The Yankees have been fortunate that the replacement players have filled in capably for the injured stars, but it may not continue.  Eric Chavez has been a revelation this season, looking like the Chavez of old at the plate and showing that he can still pick it a 3rd base.  However, given his well-documented injury issues, overuse is a legitimate concern, as the extra playing time could cause him to break down or become less effective.  Jayson Nix is OPS’ing nearly 100 points over his career average, and while I think some of that has to do with effectively platooning him to face primarily left-handed starters, there is room for regression.  While Kuroda has been a rotation anchor (and a great Twitter meme), the rest of the Yankee rotation has shown the ability to toss up the occasional stinker.  The inconsistency of Hughes, Nova, and Garcia, along with the youth and inexperience of Phelps, could create the potential for a rough stretch if they all blow up at the same time.

The Rays

The Rays may be six games back, but coincidentally, they have six games remaining against the Yankees.  Their strong pitching staff could give the Yankees fits if they start firing on all cylinders, which is certainly a legitimate possibility.  Matt Moore has turned it on of late, posting a brilliant outing last night, and looking more like the up-and-coming ace he was predicted to become after his strong debut in 2011.  The trio of David Price, James Shields, and Jeremy Hellickson are all capable of keeping the Yankee offense in check, and sometimes, absolute dominance.  Evan Longoria, Tampa’s best offensive threat, recently came back from a long absence due to injury, and his return could energize Tampa’s lineup and provide much-needed punch in the heart of the order.  If Longoria gets off to a hot start, his production combined with Tampa’s pitching could put them on a run (like their seven-game win streak that was snapped last night).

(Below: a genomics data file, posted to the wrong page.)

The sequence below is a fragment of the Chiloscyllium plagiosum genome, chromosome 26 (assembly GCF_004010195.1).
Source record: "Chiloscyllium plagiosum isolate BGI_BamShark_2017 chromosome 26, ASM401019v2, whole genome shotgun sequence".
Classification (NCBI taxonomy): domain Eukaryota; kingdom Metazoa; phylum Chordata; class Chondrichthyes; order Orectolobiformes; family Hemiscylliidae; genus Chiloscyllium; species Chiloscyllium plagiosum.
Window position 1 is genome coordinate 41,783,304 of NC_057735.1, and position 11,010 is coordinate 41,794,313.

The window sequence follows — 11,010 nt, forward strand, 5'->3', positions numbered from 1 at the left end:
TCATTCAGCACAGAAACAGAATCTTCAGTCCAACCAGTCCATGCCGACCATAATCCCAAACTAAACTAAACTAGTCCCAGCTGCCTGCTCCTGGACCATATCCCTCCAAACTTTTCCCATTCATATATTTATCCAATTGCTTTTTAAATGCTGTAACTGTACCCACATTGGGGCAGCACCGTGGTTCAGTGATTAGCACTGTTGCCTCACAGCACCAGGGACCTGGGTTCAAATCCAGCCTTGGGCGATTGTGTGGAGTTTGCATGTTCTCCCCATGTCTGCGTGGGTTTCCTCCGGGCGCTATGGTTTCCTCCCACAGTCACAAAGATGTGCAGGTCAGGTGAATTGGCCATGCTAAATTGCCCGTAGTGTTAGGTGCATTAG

The Orioles

Yes their success to this point seems somewhat fluky and hard to fathom, but the fact of the matter is that the Orioles have hung tough all season.  They have gotten offensive production from their key players, most notably Adam Jones.  The recent callup of stud prospect Manny Machado (who has raked in his first four games since making his major league debut) could add some energy and punch to a lineup that featured Wilson Betemit as the everyday 3rd baseman. Wei-Yin Chen and Jason Hammel have been solid in the rotation, but the other three starters have been pretty mediocre.  The Orioles have covered for this weakness very effectively by having a strong, deep bullpen.

The Machado callup was a fairly aggressive one, since he just turned 20, was in AA, and wasn’t exactly lighting the world on fire there.  By rushing Machado to the majors, Baltimore is sending a pretty clear signal that they are going for broke this year, and are going to do whatever it takes to earn a playoff spot.  This may include calling up another phenom in 19 year-old Dylan Bundy, who was recently promoted to AA.  While there is substantial risk inherent in relying on two minor league callups with limited upper level experience, strong debuts by both could make the Orioles a very dangerous team come September.  The Yankees play them four more times, and should look to at least split the remaining games in order to avoid losing ground.

Despite my discussion of some pessimistic themes in this post, I think in all likelihood the Yankees should take the division.  Boston’s struggles this year have definitely given me an added sense of security about the Yankees’ path to the playoffs, but the fact is, Baltimore and Tampa are both close enough to make things interesting if they get on a hot streak and play the Yankees tough in their matchups.  The injuries to several key players on the Yankees does create some uncertainty, and the Rays and the Orioles are in decent position to capitalize on a Yankee slump if some things break their way.  I’m hoping none of the things I am concerned about in this post come to pass, but regardless, it should make for some interesting September baseball.